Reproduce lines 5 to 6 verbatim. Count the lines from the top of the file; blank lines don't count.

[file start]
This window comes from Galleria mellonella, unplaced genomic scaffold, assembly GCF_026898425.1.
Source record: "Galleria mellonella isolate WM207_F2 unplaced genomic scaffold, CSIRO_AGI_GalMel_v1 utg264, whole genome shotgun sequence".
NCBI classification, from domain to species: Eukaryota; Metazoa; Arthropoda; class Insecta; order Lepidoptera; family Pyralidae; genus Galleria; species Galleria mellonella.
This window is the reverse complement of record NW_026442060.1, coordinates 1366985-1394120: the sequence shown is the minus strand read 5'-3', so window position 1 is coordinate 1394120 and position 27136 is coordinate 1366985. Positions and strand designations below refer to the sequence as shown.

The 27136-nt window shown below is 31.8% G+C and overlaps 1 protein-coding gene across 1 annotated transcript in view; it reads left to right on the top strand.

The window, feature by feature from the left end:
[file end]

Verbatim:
The 27136-nt window shown below is 31.8% G+C and overlaps 1 protein-coding gene across 1 annotated transcript in view; it reads left to right on the top strand.

The window, feature by feature from the left end: